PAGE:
Addison Fox McCaleb, one of the most prominent and prosperous citizens of northeastern Oklahoma, where he first took up his abode forty-three years ago, was elected mayor of Bartlesville in April, 1920, and has since capably discharged the duties devolving upon him in that important position. He was born at Harrison, Tennessee, on the 10th of January, 1861, a son of Charles and Elizabeth (Gardenhire) McCaleb, the former a native of east Tennessee and the latter of Hamilton county, that state. The father held the rank of lieutenant colonel in the Civil war and was wounded in battle, but his
Location: Washington County OK
The career of Dr. G. O. Hall, a leading physician of Bartlesville, is proof of the fact that it is only under adverse conditions that the best and strongest in the individual are developed, for he is a self-educated, self-made man whose indomitable purpose and untiring effort have enabled him to overcome all obstacles and difficulties in his path and work his way steadily forward to the goal of success. A native of Texas, he was born September 1, 1882, and is a son of Dr. P. B. Hall, who for the past twenty-one years has been engaged in the
Howard Davis, the owner of a well improved and productive farm near Bartlesville, also has valuable oil wells on his property, and in the conduct of his interests he displays keen discernment, marked executive ability and enterprise. He is a native of Indiana but was reared in Illinois and in 1901 he came to Indian Territory, settling in Lincoln county, where he engaged in buying broom corn for an eastern firm. Subsequently he removed to Osage county and there devoted his attention to the cattle business until he took up his residence in Washington county, where he has remained. Mr.
Among the honored pioneer women of Oklahoma is numbered Mrs. Jane Buford, who resides in a beautiful home at No. 102 North Cherokee street in Bartlesville. She is a member of the Delaware tribe of Indians and during her infancy was brought by her parents to Indian Territory at an early period in its settlement. She acquired a thorough knowledge of the English language, in which she converses as fluently as in her native tongue, and as a young woman she was united in marriage to Jacob Wheeler, now deceased. They became the parents of three children: Lena, the eldest
One of the best known surgeons in northeastern Oklahoma is Dr. Robert I. Allen, who was born at Coodys Bluff on the 9th of September, 1877, a son of Dr. R. M. and Mary (Journeycake) Allen. His father was a native of Illinois, in which state he resided until after the close of the Civil war. Upon the outbreak of that war he enlisted in the Federal army and became a member of the medical staff. He was a stretcher bearer at the battles of Lookout Mountain and Missionary Ridge. Dr. R. M. Allen received his medical training at Rush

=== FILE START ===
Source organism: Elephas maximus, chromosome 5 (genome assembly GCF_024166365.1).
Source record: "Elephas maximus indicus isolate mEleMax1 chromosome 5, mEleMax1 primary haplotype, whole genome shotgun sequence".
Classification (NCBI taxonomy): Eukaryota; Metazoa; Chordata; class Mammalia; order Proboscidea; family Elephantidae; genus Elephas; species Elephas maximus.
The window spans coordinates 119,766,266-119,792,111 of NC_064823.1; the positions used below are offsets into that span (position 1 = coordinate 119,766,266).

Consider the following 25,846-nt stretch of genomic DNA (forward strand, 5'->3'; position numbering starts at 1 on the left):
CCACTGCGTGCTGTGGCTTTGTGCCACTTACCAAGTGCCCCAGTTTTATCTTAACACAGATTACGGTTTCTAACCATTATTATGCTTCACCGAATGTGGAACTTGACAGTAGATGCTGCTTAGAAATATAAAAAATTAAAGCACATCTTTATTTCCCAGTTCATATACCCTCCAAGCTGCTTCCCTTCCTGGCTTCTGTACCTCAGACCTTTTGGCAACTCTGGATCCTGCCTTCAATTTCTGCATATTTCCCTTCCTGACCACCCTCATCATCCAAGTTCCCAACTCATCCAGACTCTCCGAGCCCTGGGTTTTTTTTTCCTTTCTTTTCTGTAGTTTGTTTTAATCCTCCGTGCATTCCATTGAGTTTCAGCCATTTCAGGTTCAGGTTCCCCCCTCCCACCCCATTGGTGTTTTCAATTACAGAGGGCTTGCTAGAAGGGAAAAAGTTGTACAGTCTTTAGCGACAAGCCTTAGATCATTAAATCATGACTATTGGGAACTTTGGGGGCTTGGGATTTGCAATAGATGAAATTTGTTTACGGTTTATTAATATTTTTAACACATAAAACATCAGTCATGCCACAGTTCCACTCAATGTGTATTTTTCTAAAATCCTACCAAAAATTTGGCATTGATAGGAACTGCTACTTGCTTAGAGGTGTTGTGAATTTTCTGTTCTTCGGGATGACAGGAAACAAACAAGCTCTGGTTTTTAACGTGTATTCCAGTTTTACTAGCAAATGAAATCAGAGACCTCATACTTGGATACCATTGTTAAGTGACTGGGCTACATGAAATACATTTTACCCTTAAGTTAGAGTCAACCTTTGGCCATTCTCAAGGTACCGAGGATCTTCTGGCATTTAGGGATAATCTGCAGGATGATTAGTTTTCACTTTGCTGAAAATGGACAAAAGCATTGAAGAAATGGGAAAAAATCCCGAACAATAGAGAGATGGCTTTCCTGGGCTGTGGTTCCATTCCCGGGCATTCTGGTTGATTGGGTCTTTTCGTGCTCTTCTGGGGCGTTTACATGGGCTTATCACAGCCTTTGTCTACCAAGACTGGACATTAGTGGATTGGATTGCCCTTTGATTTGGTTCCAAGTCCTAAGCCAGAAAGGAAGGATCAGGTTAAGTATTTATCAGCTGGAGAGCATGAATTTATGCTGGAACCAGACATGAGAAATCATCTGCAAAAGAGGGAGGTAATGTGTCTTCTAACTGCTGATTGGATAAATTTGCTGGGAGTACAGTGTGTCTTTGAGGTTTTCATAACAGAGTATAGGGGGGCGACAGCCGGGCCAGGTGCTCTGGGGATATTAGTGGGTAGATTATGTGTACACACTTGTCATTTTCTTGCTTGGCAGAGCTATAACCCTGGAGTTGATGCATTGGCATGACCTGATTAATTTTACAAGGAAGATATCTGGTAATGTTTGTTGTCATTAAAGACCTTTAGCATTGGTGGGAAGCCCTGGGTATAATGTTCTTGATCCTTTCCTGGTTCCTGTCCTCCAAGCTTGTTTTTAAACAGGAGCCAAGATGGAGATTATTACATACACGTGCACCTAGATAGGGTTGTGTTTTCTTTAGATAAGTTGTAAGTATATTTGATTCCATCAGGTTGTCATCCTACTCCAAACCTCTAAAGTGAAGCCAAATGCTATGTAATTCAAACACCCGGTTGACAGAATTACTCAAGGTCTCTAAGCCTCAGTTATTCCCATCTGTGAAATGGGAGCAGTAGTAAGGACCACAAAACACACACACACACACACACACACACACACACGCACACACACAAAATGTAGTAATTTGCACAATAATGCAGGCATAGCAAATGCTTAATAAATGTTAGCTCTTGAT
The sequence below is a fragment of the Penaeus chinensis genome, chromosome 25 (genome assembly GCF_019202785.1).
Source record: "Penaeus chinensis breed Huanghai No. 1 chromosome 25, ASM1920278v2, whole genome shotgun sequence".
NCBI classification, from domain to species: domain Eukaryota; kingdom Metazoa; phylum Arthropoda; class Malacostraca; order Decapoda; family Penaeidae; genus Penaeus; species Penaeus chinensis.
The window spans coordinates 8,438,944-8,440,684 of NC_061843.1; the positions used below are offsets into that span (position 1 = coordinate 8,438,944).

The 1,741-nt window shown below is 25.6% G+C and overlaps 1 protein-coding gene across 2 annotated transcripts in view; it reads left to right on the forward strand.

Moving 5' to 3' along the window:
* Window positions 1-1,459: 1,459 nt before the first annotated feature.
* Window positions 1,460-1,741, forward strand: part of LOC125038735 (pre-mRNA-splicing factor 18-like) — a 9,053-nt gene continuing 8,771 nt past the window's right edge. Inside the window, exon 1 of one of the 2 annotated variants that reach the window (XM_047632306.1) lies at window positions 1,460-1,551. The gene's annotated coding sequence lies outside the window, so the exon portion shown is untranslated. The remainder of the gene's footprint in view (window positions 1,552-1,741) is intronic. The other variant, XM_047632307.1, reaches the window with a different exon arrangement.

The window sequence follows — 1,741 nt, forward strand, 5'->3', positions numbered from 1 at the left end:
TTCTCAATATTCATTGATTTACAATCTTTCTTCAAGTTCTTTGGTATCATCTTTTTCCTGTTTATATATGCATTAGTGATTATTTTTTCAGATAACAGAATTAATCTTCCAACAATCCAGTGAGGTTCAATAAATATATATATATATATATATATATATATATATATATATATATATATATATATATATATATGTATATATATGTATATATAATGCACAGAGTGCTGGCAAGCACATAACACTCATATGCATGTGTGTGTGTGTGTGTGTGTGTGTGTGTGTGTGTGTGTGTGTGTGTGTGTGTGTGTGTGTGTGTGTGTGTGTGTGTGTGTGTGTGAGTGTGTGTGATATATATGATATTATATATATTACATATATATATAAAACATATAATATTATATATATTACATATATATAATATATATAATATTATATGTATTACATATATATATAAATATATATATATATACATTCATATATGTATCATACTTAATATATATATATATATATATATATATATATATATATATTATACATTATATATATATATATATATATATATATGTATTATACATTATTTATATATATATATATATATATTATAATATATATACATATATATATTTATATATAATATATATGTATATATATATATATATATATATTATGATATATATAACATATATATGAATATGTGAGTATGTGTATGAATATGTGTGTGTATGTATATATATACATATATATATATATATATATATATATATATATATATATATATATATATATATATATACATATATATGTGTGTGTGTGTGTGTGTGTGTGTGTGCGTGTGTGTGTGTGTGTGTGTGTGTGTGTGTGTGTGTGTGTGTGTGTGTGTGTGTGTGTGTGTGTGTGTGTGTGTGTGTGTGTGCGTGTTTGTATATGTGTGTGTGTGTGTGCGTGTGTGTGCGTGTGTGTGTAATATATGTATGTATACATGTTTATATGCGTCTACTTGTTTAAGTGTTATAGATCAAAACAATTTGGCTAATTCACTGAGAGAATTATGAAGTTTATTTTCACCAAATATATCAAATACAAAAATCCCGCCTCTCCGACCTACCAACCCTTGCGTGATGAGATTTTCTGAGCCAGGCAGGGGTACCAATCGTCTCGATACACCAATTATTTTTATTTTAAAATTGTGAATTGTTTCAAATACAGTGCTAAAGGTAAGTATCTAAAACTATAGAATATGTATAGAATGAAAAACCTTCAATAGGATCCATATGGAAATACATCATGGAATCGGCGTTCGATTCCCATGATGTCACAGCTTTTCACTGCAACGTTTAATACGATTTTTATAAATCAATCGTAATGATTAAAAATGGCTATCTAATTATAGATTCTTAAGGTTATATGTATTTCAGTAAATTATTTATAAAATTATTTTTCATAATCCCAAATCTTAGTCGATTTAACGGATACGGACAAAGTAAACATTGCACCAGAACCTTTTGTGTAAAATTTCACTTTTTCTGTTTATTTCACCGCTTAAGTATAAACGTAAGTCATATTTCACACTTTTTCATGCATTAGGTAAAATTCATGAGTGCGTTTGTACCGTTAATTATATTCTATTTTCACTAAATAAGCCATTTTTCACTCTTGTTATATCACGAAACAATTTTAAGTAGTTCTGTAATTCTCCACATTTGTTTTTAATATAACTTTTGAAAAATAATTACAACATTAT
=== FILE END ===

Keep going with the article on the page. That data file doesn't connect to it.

The following biographies were written in 1922 and pertain to “important” men who resided in the Muskogee and northeastern areas of Oklahoma. By important, it should be emphasized that each biography was submitted along with a payment for inclusion in the biographical manuscript. Therefore, anyone who chose not to pay for such a service was often left out of the manuscript. The counties covered by this manuscript include Adair, Cherokee, Craig, Delaware, Mayes, McIntosh, Muskogee, Nowata, Ottawa, Rogers, Sequoyah, Wagoner, and Washington.
In the final analysis farming is the basis of prosperity in America. It is the very beginning of the intricate operations which furnish man with food, and among those whose activity in the cultivation of the soil has promoted the development of northeastern Oklahoma, is numbered W. F. Maberry, who resides on a well improved farm in the vicinity of Bartlesville. A native of Missouri, he was born December 12, 1874, and in 1899, when twenty-five years of age, he came to Oklahoma, first locating on Marmon creek, in Nowata county. For two years he engaged in farming in that
L. P. Carpenter, who has been a resident of northeastern Oklahoma for a third of a century, was actively identified with agricultural interests here until he put aside the work of the fields in 1919 and has since lived retired in an attractive home at Bartlesville. His birth occurred in Clay County, Indiana, on the 11th of November, 1867, his parents being Adam and Anna (Reamy) Carpenter, who were natives of Pennsylvania and Ohio, respectively. Both are deceased. He acquired his education in his native state and on attaining his majority left the parental roof to come to Oklahoma, settling
There is no man who has taken more active and helpful part in the development of Bartlesville and Washington county than George B. Keeler. He has resided in this section of the state from early pioneer times and was adopted into the Cherokee tribe in 1872. He understands the sign language of all of the Indian tribes and speaks the Osage tongue. He has been in a way a connecting link between the Indian life and customs of an early day and the modern civilization and progress. His business activity has covered a wide scope, leading directly to the improvement,
One of the events which has had much to do with turning the tide of progress and shaping the course of development in Washington county was the discovery of oil, and prominently known among the oil producers of the state is J. C. Sheets, now living at Copan. Opportunity has ever been to him a call to action-a call to which he has made ready and immediate response. The chances that have come to him he has eagerly utilized, for his sound judgment enables him readily to understand the real value of such chances. His labors have been an element